January 23, 2013

CE Coaching Profile: Homero Pardi

Hailing from Caracas, Venezuela, Homero Pardi’s affiliation with Champion’s Edge dates back to 2003 where he has fulfilled roles as both a Head Coach and Head Director of Camps. Athletes are quick to recognize him in his standard issued Oakley’s, a sun tan that can only be achieved through avoiding contact with sunscreen and his trademarked, bowling pin-shaped calves.Homero.2

Pardi currently serves as an assistant coach at Rider University in Lawrenceville, NJ. His cache of collegiate coaching experience includes Princeton University (2008-2011), Georgetown University (2003-2007) and Kent St. University (2002-2003). Pardi has also spent time as an assistant coach with the Venezuelan National Team (2001-2002), as well as director of the Venezuelan Indoor/Outdoor Hockey League (2001-2003).

As member of several Venezuelan indoor & outdoor national teams, Pardi’s international playing career from 1996-2004 includes participation in the Jr. Pan Am Championships (2), the Central American & Caribbean Games and the Pan-America Cup.

When he’s not busy coaching summer camps and college hockey in the fall, Pardi dedicates his winter and spring months coaching several high school indoor teams with Mystx Field Hockey Club (PA).

Vitals- in his own words.

Stick: TK Platinum 36.5 chamois grip double tapped

Hockey Shoes: Adidas

International Side: Gotta stick with my South American peeps… Argentina

Will Ferrell movie: Too many to just pick one favorite… but I guess I’ll go with Talladega Nights: The Ballad of Ricky Bobby. “If you ain’t first, you’re last!”

Q: Indoor season is in full swing these days… How’s the level of play? What do you see as something in general that all high school athletes should be focused on improving?

The level of play is decent and the effort is there. I just wish clubs would put the same effort into outdoor hockey in the spring as they do for indoor hockey in the winter. The execution of basic skills (passing and receiving) remains a constant area of focus; once these skills are improved, athletes will be able to play a more creative style, i.e. recognize passing lanes and play a faster more competitive and enjoyable game.

Q: You’ve coached over 700 camps in the US in the past 10 years (or so it seems). What are some of the things you see as difference-makers in determining a good camp from a bad one?

Wow, 700 camps? 10 years? I guess I just realized I’m getting old!

The main difference is the coaching staff. Coaches should be knowledgeable and fun at the same time. This balance is important because if the coach is “too much fun” the athlete will not learn as much; on the other hand, if the coach is too “serious” the athlete most likely will not enjoy her camp experience as much.

Another important aspect of differentiating a good camp from a bad one is the facility. An Astroturf or Field-Turf surface plays a big role in the overall progression of a camp. The camp coach will be able to demonstrate, teach, execute and evaluate proper skills; the athlete can later take these improved skills and apply them on any surface without sacrificing technique. Running a camp on a proper surface will also make it easier to help the athlete to get rid of bad habits acquired from learning incorrect skills or playing on substandard grass fields.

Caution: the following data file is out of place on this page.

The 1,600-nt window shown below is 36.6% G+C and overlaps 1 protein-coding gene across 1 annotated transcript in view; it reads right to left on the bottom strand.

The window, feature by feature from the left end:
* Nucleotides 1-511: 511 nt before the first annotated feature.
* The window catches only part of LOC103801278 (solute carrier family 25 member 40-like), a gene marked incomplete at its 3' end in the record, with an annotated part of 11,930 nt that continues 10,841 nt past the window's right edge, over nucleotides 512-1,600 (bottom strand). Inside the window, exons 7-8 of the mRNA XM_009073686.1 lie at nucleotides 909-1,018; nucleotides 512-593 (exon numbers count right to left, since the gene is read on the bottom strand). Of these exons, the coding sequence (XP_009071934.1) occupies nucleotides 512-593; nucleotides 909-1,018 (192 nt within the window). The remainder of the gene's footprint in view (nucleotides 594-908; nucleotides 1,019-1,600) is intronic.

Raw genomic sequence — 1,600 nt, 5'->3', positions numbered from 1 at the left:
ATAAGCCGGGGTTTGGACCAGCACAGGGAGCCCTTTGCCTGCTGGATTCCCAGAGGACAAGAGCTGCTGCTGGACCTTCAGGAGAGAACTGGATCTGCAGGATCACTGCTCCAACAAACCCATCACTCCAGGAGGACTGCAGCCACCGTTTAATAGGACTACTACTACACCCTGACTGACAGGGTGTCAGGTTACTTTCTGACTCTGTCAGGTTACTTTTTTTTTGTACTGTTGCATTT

I would also like to mention field space. I have seen camps that pack a field with over 100 athletes in a given session. This creates a problem when trying to work on things like outletting, small games to goal, hitting, flicking, etc. A well run camp will allocate the right number of players in one session (max 75). I can proudly say that over my time as a camp coach at Champion’s Edge we have worked diligently in taking care of these details (and more) to ensure the best learning experience for our athletes.

January 14, 2011

Harrington resigns as Brown Head Field Hockey Coach

Tara Harrington.  Courtesy of Brown U. Sports Information.

Tara Harrington. Courtesy of Brown U. Sports Information.

(Jan. 11).  Tara Harrington has resigned from her position as head field hockey coach at Brown University after going 17-51 in four seasons.  Having spent the past 12 seasons as a member of the Brown field hockey staff, Harrington is now shifting into a career in University Advancement at Roger Williams University in Bristol, RI.  Her resignation comes a couple of months after first assistant Christy Utter’s departure following the 2010 fall season.

There is no evidence to indicate that Harrington’s resignation has anything to do with the fact that the Brown University field hockey team has to play their home games on Warner Roof.

[Matt Winn, CE Business Director, is solely responsible for any intended or perceived editorial content in this post. Questions or concerns? Email Matt directly at mwinn@ce-fieldhockey.com.]